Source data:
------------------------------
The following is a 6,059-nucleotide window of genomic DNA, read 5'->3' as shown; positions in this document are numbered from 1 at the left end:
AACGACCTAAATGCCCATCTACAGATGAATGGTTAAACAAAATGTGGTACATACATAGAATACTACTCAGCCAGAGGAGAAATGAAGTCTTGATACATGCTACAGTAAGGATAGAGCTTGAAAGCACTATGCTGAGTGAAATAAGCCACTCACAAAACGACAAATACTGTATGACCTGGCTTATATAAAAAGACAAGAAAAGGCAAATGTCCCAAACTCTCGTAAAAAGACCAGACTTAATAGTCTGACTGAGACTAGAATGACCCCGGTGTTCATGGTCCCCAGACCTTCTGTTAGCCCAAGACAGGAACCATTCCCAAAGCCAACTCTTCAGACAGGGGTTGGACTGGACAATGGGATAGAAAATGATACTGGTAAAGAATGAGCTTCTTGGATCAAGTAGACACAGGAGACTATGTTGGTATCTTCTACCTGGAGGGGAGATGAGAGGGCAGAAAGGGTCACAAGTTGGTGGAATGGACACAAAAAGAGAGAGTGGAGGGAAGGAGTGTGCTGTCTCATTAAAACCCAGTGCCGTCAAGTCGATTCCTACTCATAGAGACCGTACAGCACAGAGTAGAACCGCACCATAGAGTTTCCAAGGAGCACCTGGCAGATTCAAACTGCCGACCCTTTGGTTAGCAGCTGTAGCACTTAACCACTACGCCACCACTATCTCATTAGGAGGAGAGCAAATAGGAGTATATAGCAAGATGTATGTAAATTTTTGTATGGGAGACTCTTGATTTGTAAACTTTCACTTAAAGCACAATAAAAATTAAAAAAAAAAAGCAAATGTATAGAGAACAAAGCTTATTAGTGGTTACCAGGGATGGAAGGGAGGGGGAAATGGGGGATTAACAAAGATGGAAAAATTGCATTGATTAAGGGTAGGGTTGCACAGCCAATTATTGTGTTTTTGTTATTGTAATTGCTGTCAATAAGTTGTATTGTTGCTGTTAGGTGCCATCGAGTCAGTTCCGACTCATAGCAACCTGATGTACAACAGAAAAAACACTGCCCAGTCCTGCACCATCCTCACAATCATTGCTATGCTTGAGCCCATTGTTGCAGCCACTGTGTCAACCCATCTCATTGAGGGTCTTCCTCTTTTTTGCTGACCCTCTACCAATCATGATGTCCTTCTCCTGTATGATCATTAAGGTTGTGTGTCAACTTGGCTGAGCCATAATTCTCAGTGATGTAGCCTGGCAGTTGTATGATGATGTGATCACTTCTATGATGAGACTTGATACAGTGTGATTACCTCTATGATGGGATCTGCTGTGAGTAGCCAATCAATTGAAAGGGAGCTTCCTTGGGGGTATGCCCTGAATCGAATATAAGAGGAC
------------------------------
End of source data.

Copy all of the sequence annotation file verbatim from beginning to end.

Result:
The following is a 6,059-nucleotide window of genomic DNA, read 5'->3' as shown; positions in this document are numbered from 1 at the left end:
AACGACCTAAATGCCCATCTACAGATGAATGGTTAAACAAAATGTGGTACATACATAGAATACTACTCAGCCAGAGGAGAAATGAAGTCTTGATACATGCTACAGTAAGGATAGAGCTTGAAAGCACTATGCTGAGTGAAATAAGCCACTCACAAAACGACAAATACTGTATGACCTGGCTTATATAAAAAGACAAGAAAAGGCAAATGTCCCAAACTCTCGTAAAAAGACCAGACTTAATAGTCTGACTGAGACTAGAATGACCCCGGTGTTCATGGTCCCCAGACCTTCTGTTAGCCCAAGACAGGAACCATTCCCAAAGCCAACTCTTCAGACAGGGGTTGGACTGGACAATGGGATAGAAAATGATACTGGTAAAGAATGAGCTTCTTGGATCAAGTAGACACAGGAGACTATGTTGGTATCTTCTACCTGGAGGGGAGATGAGAGGGCAGAAAGGGTCACAAGTTGGTGGAATGGACACAAAAAGAGAGAGTGGAGGGAAGGAGTGTGCTGTCTCATTAAAACCCAGTGCCGTCAAGTCGATTCCTACTCATAGAGACCGTACAGCACAGAGTAGAACCGCACCATAGAGTTTCCAAGGAGCACCTGGCAGATTCAAACTGCCGACCCTTTGGTTAGCAGCTGTAGCACTTAACCACTACGCCACCACTATCTCATTAGGAGGAGAGCAAATAGGAGTATATAGCAAGATGTATGTAAATTTTTGTATGGGAGACTCTTGATTTGTAAACTTTCACTTAAAGCACAATAAAAATTAAAAAAAAAAAGCAAATGTATAGAGAACAAAGCTTATTAGTGGTTACCAGGGATGGAAGGGAGGGGGAAATGGGGGATTAACAAAGATGGAAAAATTGCATTGATTAAGGGTAGGGTTGCACAGCCAATTATTGTGTTTTTGTTATTGTAATTGCTGTCAATAAGTTGTATTGTTGCTGTTAGGTGCCATCGAGTCAGTTCCGACTCATAGCAACCTGATGTACAACAGAAAAAACACTGCCCAGTCCTGCACCATCCTCACAATCATTGCTATGCTTGAGCCCATTGTTGCAGCCACTGTGTCAACCCATCTCATTGAGGGTCTTCCTCTTTTTTGCTGACCCTCTACCAATCATGATGTCCTTCTCCTGTATGATCATTAAGGTTGTGTGTCAACTTGGCTGAGCCATAATTCTCAGTGATGTAGCCTGGCAGTTGTATGATGATGTGATCACTTCTATGATGAGACTTGATACAGTGTGATTACCTCTATGATGGGATCTGCTGTGAGTAGCCAATCAATTGAAAGGGAGCTTCCTTGGGGGTATGCCCTGAATCGAATATAAGAGGAC